Zero-hours contracts — is time up?
Growing public concern over zero-hours contracts has led the UK government to review their use. What does this mean for companies that employ staff on such contracts?
The term ‘zero hours’ is not a term of art but generally indicates a contract for casual work under which the employer is not obliged to provide a minimum (or any) amount of work, and hence pay, to the worker. Sometimes contracts impose an obligation on workers to accept all work offered by the employer, in others they are given more freedom to turn work down. In essence, zero-hours contracts allow employers to put workers ‘on call’, ensuring they are available for work when required but with no obligation to actually offer work.
Zero-hours contracts are very popular and their use has even spread to the public sector, including the NHS. According to the Office for National Statistics, the number of zero-hours workers has risen from 131,000 to 200,000 since 2007. It was recently revealed that 90 per cent of Sports Direct workers are employed on zero-hours contracts…
If you are registered and logged in to the site, click on the link below to read the rest of the Shoosmiths briefing. If not, please register or sign in with your details below.
Sign in or Register to continue reading this article
It's quick, easy and free!
It takes just 5 minutes to register. Answer a few simple questions and once completed you’ll have instant access.Register now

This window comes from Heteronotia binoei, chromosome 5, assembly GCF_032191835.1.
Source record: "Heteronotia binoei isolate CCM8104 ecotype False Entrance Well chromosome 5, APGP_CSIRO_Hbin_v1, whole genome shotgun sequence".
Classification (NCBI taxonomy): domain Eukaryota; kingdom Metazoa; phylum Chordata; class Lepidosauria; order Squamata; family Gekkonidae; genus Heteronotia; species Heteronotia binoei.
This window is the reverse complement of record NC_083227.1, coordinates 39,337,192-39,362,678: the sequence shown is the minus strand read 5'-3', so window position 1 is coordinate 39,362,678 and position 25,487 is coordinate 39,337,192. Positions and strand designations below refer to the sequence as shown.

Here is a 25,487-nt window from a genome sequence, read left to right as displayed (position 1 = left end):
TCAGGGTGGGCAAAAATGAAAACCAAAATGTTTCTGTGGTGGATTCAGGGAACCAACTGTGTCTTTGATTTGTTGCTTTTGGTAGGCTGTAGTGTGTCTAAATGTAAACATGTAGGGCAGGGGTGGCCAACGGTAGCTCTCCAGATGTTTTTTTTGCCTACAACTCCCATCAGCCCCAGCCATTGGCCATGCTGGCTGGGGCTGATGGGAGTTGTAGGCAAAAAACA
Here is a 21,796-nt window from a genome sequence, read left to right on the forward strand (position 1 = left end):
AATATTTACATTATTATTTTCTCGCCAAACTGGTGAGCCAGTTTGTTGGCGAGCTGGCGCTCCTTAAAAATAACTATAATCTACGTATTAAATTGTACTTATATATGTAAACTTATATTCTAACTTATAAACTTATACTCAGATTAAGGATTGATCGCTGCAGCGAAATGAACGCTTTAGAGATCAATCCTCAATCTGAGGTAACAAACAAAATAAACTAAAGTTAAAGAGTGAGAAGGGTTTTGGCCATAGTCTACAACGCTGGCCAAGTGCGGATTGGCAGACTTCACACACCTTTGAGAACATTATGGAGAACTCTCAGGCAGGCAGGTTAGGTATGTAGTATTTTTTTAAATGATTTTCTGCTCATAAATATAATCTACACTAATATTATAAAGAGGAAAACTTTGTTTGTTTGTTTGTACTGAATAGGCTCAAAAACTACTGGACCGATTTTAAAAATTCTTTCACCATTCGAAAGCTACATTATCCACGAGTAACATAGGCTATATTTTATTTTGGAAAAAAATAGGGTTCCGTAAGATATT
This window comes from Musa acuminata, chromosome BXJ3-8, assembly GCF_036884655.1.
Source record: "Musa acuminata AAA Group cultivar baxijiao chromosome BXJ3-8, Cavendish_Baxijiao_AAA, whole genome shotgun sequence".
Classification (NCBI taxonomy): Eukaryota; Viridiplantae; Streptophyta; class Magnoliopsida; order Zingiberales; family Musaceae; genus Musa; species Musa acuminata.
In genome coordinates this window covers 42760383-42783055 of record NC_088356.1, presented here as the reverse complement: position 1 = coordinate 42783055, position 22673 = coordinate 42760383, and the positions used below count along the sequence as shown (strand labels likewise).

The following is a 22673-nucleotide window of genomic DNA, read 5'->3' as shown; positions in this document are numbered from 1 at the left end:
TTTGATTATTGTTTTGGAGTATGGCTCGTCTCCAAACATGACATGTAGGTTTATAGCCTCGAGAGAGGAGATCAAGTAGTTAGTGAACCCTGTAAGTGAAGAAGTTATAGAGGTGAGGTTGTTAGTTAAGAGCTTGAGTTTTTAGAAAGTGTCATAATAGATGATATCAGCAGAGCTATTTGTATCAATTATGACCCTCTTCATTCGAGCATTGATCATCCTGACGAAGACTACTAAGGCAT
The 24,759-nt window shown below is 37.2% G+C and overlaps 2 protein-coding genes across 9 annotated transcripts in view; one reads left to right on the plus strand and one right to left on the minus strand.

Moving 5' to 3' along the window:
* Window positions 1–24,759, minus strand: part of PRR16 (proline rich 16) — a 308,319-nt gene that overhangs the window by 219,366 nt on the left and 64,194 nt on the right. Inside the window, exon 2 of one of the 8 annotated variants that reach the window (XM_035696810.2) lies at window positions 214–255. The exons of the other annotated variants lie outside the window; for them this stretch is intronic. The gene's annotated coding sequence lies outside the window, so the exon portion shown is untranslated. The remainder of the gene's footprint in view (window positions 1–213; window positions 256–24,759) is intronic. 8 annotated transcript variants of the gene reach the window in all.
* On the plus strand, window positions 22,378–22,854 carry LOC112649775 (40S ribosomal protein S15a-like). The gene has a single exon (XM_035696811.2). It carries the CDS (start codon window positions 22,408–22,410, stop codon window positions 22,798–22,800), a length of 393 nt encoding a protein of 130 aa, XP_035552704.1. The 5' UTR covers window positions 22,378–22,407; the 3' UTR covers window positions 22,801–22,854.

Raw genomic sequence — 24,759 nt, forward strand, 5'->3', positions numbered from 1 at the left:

Why register to The Lawyer
In-depth, expert analysis into the stories behind the headlines from our leading team of journalists.
Identify the major players and business opportunities within a particular region through our series of free, special reports.
Receive your pick of The Lawyer's daily and weekly email newsletters, tailored by practice area, region and job function.
More relevant to you
To continue providing the best analysis, insight and news across the legal market we are collecting some information about who you are, what you do and where you work to improve The Lawyer and make it more relevant to you.
News from Shoosmiths
News from The Lawyer
Briefings from Shoosmiths
This is the second article on sustainable drainage systems (SuDS) and looks at options for maintenance.
6 April 2015 brought in a range of new options for members with defined contribution pension savings.
Analysis from The Lawyer
Compliance and corporate governance codes for large financial institutions will undoubtedly include provisions to regulate high pay in the future
There’s more to the ABS model than attracting the man in the street and procuring external investment. Partners at the big corporate firms, take note…